The drone has come of age, and with it the possibility that manufacturers can make money from non-military applications. While Amazon.com Inc. (NASDAQ: AMZN) founder Jeff Bezos’s dream of using drones for deliveries could be years off, the FAA has begun to certify drones for civilian functions as mundane as checking for wildlife.
According to the agency:
The U.S. Department of Transportation’s Federal Aviation Administration today announced that the University of Alaska’s unmanned aircraft system (UAS) test site is the second of six to become operational.
The FAA has granted the University of Alaska Fairbanks a Certificate of Waiver or Authorization (COA) authorizing flights by an Aeryon Scout small UAS for animal surveys at its Pan-Pacific UAS Test Range Complex in Fairbanks. The COA is effective for two years. The team began the wildlife flight operations today.
“Alaska has a history of innovation in manned aviation, and now they are bringing that pioneering spirit into the unmanned aircraft arena as well,” said U. S. Transportation Secretary Anthony Foxx. “We look forward to the contributions they and the other test sites will make toward our efforts to ensure the safe and efficient integration of UAS into our nation’s skies.”
The main purpose of the Alaskan wildlife operation is to show how a UAS can accurately locate, identify, and count large wild animals, such as caribou, reindeer, musk ox and bear for survey operations requested by the state of Alaska. Flights are taking place at the University of Alaska Fairbanks Large Animal Research Station (LARS).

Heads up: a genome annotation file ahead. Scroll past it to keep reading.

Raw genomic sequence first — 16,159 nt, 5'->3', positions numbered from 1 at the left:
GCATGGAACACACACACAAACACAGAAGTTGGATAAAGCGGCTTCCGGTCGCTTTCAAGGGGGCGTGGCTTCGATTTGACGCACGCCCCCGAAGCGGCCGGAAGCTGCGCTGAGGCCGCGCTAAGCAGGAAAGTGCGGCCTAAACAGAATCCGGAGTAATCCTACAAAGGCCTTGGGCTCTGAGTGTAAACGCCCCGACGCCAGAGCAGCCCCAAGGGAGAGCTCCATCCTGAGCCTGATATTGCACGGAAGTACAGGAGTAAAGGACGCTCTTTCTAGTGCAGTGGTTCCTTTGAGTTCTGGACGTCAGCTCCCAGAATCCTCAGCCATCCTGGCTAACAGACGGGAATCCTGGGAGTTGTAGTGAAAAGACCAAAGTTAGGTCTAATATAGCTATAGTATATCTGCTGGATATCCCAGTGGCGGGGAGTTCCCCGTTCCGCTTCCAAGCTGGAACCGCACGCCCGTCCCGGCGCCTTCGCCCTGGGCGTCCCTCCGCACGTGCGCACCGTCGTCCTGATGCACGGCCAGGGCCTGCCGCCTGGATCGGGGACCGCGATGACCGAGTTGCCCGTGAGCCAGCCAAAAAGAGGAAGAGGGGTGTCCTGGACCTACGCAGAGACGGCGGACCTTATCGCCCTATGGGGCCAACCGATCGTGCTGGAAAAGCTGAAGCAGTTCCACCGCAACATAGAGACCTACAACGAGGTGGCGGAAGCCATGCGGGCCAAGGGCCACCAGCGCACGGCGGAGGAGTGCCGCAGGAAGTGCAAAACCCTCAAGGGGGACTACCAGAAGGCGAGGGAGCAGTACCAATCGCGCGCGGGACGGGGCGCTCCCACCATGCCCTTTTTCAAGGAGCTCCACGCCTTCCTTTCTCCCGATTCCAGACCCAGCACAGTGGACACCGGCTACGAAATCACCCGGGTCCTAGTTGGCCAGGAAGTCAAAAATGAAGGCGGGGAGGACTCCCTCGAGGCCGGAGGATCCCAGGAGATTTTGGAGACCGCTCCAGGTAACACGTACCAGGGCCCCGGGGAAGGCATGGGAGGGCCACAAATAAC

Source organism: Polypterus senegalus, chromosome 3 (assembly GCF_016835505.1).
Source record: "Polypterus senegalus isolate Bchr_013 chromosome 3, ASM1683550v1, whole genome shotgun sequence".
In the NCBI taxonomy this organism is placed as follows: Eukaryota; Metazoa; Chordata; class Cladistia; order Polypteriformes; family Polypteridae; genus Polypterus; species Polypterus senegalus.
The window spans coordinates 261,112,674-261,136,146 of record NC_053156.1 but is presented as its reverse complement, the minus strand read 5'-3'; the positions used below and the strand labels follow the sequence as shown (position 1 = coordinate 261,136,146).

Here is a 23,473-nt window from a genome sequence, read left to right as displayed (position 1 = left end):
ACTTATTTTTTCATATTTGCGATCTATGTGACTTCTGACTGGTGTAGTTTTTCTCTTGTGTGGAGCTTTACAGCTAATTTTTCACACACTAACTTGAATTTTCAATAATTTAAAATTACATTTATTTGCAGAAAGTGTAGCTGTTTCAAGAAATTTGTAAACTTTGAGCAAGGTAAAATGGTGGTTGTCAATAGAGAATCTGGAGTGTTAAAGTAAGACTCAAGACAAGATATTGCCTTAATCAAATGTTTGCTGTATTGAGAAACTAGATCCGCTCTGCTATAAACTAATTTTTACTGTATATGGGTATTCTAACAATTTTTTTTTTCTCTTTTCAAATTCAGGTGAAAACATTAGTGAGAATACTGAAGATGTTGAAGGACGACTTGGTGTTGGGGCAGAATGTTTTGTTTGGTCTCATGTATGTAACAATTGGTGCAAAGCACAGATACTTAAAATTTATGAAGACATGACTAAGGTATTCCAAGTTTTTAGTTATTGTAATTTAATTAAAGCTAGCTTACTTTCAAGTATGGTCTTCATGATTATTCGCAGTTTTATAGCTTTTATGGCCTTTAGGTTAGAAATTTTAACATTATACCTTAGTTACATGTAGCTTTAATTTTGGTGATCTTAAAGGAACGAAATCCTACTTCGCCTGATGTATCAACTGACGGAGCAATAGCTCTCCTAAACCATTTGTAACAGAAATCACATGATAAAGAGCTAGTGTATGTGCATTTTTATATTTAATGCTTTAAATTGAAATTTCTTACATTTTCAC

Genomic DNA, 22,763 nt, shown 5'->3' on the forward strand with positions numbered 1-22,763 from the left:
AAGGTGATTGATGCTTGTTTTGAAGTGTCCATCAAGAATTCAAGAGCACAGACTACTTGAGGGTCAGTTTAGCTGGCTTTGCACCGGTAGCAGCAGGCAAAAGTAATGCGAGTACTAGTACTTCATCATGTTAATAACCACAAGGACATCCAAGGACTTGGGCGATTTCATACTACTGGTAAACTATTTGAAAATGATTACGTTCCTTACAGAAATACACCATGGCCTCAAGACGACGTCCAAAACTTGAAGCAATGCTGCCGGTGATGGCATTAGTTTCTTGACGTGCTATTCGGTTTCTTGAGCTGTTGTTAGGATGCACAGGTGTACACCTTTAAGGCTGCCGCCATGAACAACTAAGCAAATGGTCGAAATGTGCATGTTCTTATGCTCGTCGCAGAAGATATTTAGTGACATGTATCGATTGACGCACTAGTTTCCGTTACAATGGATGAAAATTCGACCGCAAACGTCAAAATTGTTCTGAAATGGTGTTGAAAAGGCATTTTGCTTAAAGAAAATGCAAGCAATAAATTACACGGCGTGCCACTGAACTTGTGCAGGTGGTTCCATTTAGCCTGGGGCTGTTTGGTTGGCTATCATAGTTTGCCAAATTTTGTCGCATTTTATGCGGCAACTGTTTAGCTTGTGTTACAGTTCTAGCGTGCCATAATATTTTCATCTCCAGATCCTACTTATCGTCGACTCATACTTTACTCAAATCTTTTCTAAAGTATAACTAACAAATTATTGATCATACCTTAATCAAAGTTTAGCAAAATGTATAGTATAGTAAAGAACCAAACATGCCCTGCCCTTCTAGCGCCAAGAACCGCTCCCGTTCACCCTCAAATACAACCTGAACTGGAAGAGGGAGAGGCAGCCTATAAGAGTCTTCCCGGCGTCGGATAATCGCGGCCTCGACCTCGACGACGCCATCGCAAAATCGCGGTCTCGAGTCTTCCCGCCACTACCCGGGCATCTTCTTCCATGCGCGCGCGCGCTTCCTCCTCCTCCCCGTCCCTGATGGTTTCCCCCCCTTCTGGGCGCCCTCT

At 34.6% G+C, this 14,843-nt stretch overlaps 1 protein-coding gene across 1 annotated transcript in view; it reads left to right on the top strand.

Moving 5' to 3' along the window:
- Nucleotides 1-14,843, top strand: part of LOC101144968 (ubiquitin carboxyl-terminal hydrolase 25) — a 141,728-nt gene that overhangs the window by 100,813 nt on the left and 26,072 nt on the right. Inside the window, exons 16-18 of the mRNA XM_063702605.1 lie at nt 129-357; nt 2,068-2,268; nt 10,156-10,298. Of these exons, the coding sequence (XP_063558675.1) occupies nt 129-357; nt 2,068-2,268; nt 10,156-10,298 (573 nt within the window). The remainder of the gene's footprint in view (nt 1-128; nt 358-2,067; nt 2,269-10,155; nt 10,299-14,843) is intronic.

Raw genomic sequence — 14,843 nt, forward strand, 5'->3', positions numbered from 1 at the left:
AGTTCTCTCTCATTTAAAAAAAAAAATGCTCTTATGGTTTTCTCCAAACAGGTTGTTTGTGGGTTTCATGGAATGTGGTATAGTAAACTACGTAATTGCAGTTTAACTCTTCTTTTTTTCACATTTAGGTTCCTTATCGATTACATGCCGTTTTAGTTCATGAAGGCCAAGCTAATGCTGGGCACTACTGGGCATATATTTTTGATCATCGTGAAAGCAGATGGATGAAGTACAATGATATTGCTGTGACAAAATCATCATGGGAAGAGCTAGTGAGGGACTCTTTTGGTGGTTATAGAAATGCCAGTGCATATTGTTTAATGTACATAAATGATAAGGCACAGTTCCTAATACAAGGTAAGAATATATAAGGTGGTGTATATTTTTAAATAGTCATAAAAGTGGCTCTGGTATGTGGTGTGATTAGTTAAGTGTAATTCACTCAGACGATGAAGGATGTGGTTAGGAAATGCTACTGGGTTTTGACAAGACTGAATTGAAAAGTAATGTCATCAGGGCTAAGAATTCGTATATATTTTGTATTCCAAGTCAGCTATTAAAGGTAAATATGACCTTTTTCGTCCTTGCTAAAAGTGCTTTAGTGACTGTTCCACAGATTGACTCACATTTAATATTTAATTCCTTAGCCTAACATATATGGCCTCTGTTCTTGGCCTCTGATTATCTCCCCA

Drone use is expected to explode, according to PBS:
The FAA had projected that as many as 7,500 commercial drones could be flying within five years after gaining access to U.S. airspace.
While Aeryon Labs, which makes the drones used in Alaska, is a relatively small company, huge companies such as Boeing Co. (NYSE: BA) and Lockheed Martin Corp. (NYSE: LMT) also have products currently in production. While drones are primarily for military use, as military spending falls, the civilian market may become essential to their future success.
Drones in the air above Alaska. Which state will be next?